Stephen O’Malley

Chiharu Shiota @ La Maison Rouge & MOMA FOMA

Posted: Feb 8, 2011

Chiharu Shiota @ La Maison Rouge & MOMA FOMA
Chiharu Shiota @ La Maison Rouge & MOMA FOMA
Chiharu Shiota @ La Maison Rouge & MOMA FOMA
Chiharu Shiota @ La Maison Rouge & MOMA FOMA
Chiharu Shiota @ La Maison Rouge & MOMA FOMA

This post is in reference to her exhibition in Paris soon.

"Tous Cannibales"!


January 3, 2011: Japanese artist Chiharu Shiota set fire to a grand piano in a Hobart street as part of an art installation for MONA FOMA 2011.

The burnt piano will form the centrepiece for an artwork to be exhibited at Detached gallery from January 14 to April 3.

Chiharu Shiota will then spend 10 days spinning a vast cocoon of black thread around what remains of the piano. The work, 'In Silence', is one of four pieces that form the artist's first major Australian exhibition. The blackened carcass of the grand piano and accompanist's chair will be trapped in a labyrinth of black wool. Shiota says the work is a meditation on sound and its absence.

The piece responds to an incident that occurred when Shiota was nine-years old. She woke in the night to sound of burning timber and ran to wake her parents. The family then watched helplessly as a neighbour's home burned. Later, Shiota saw the remains of a piano charred and silent in the ashes.

'I became scared,' she recalls, 'and quickly ran home. There I tried to play on my piano. My mother said I should not play at a moment when the house of our neighbour had just been burnt down. But I felt as if my own voice had been burnt, too, and therefore continued to play. I was overcome by silence. Days later, the wind carried the smell of the extinguished fire over to us. I then felt every time I smelled it that the smoke made me loose my voice.

This happened 20 years ago. I always carry this silence within me: deep in my heart. When I try to express it, I lack the necessary words. But the silence lasts. The more I think about it, the stronger it gets. The piano looses its voice, the painter does not paint any more, the musician stops making music. They loose their function, but not their beauty. They even become more beautiful.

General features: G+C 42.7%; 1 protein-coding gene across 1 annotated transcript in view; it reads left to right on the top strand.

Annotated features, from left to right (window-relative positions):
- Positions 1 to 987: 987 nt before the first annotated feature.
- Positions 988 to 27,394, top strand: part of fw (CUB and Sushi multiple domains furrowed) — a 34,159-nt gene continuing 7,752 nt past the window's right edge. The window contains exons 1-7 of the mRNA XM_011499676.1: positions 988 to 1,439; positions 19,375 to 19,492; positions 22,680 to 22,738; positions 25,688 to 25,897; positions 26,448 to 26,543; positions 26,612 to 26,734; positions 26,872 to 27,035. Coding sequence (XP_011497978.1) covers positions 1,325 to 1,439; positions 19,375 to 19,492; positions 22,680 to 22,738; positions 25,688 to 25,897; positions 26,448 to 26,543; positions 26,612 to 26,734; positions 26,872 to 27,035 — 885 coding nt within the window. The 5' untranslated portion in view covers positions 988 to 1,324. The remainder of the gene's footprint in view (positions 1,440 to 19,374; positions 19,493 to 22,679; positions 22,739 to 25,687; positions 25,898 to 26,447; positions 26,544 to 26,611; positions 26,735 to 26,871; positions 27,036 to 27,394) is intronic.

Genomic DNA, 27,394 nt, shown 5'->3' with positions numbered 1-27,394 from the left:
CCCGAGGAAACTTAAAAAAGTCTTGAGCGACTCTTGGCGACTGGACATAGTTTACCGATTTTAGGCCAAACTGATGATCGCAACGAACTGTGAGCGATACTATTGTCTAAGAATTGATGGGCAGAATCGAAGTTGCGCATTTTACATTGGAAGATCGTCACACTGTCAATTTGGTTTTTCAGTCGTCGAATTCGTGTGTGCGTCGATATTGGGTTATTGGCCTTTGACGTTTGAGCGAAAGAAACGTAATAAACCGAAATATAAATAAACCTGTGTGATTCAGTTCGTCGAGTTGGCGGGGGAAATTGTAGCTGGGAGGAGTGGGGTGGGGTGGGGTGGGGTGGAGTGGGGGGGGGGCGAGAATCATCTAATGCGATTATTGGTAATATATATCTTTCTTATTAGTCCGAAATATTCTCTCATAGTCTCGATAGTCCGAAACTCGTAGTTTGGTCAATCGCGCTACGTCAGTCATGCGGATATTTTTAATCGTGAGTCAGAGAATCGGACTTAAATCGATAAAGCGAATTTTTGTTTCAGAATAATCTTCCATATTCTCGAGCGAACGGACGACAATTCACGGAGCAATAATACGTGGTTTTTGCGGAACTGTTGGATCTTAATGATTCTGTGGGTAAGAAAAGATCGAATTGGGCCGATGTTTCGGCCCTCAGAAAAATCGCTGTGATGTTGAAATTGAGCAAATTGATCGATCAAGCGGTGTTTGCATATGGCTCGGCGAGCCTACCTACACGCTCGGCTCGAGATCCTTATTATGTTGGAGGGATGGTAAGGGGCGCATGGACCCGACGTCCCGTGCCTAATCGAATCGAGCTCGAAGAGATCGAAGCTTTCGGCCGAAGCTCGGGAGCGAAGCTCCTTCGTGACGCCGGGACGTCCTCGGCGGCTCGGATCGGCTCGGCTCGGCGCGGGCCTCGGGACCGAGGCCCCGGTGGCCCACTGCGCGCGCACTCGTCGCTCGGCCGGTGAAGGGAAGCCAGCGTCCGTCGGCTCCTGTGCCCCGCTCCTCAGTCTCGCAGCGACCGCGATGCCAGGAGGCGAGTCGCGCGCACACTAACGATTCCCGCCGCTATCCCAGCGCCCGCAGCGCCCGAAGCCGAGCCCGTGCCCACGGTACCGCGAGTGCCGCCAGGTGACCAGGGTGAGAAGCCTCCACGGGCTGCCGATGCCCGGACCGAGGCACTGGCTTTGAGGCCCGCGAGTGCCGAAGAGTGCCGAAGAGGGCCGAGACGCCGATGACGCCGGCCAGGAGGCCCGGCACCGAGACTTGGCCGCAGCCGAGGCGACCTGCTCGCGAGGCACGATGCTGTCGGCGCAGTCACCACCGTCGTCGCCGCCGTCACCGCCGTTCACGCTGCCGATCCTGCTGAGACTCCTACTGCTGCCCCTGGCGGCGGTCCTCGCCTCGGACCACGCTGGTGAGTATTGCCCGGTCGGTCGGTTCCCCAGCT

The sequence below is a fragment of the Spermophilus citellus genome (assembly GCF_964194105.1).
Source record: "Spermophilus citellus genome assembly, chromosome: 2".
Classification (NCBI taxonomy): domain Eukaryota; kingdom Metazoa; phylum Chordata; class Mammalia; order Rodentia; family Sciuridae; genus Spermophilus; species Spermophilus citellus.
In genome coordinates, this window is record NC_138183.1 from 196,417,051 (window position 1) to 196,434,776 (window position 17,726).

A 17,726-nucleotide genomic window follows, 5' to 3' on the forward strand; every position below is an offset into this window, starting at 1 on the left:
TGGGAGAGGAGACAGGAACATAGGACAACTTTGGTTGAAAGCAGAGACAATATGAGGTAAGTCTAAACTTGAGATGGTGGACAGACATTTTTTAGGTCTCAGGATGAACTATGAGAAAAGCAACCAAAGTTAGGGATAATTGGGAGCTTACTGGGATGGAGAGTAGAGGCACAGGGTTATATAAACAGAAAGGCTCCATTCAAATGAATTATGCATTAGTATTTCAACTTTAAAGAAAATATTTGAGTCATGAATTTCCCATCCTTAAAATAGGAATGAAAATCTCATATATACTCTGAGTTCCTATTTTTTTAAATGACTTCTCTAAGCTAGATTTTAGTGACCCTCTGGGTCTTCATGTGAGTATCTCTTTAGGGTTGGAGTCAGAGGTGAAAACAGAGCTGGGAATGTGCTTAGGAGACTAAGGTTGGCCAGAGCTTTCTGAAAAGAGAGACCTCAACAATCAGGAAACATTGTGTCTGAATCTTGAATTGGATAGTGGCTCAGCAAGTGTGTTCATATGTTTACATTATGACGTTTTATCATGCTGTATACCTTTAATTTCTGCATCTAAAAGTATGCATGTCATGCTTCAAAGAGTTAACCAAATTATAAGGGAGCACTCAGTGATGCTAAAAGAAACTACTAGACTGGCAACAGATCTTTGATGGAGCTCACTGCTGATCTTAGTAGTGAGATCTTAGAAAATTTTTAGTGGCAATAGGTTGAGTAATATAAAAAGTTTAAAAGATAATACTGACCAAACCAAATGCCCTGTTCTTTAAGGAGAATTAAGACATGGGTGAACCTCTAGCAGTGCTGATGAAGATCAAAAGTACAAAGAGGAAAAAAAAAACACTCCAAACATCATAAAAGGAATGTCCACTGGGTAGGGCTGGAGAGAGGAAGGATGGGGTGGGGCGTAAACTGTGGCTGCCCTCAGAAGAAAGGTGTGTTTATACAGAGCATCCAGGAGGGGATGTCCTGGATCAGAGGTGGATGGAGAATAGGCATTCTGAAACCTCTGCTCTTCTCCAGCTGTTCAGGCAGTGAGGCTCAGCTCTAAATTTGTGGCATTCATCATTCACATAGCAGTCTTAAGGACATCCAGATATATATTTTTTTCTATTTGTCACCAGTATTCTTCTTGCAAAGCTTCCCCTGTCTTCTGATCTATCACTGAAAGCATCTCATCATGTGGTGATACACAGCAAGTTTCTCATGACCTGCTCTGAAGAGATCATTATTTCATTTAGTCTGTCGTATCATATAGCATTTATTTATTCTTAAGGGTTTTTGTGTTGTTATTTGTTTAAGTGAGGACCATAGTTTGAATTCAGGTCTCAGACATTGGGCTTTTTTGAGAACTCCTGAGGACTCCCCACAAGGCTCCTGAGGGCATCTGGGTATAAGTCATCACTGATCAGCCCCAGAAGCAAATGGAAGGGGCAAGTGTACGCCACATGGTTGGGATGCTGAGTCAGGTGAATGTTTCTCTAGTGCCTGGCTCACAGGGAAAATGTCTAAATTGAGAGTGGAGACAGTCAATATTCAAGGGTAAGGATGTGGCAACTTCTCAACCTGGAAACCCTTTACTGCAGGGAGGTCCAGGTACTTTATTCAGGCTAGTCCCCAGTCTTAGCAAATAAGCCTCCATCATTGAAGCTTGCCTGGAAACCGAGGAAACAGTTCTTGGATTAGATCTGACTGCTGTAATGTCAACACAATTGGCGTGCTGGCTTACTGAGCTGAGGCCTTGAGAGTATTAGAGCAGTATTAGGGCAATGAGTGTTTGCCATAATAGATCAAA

My true word has no sound.'

About the artist

Shiota was born in Osaka in 1972 and has been based in Berlin, Germany since 1997. Over the past decade she has earned an international reputation for her haunting installation and performance practice. Recently, she has exhibited at major commercial galleries in London, Nagoya, Paris, and New York, and in the Third Moscow Biennale (2009) and 2009 Echigo-Tsumari Art Triennial. For more information:

Curated by Olivier Varenne (MONA), the exhibition 'In Silence' shows two site-specific installations, an early video projection and a new series of 10 drawings made especially for the occasion.

About the curator:

Olivier Varenne (Paris, France, 1977) is a curator at the Museum of Old and New Art (MONA) in Hobart, Australia. He was also the curator of on&on at the Casa Encendida in Madrid in 2010 and the assistant curator for the 2009 edition of the Moscow Biennale of Contemporary Art and has worked in the acquisitions departments of galleries such as the Gagosian in London and Pace Wildenstein in New York.

... and more from:

12th May 2008

Like a dark obsession with arachnids, Japanese-born artist Chiharu Shiota wraps objects from floor to ceiling in miles of black wool. Her work, ambiguous and stunning, leaves you curious about the strangled objects seemingly suspended in time and space.
Her first solo show in New York is currently on display at the Goff + Rosenthal Gallery.

The piano above (below), titled “In Silence”, was burned before it was wrapped. This is in response to a fire that hit close to her heart as a child. Here is an interesting article about the piece.

Chiharu’s works convey a very personal, profound meaning; they are a physical creation of a shrouded memory literally exploding from the artist. Because of this we feel a deep connection with her and are at the very least sympathetic if not at all empathetic.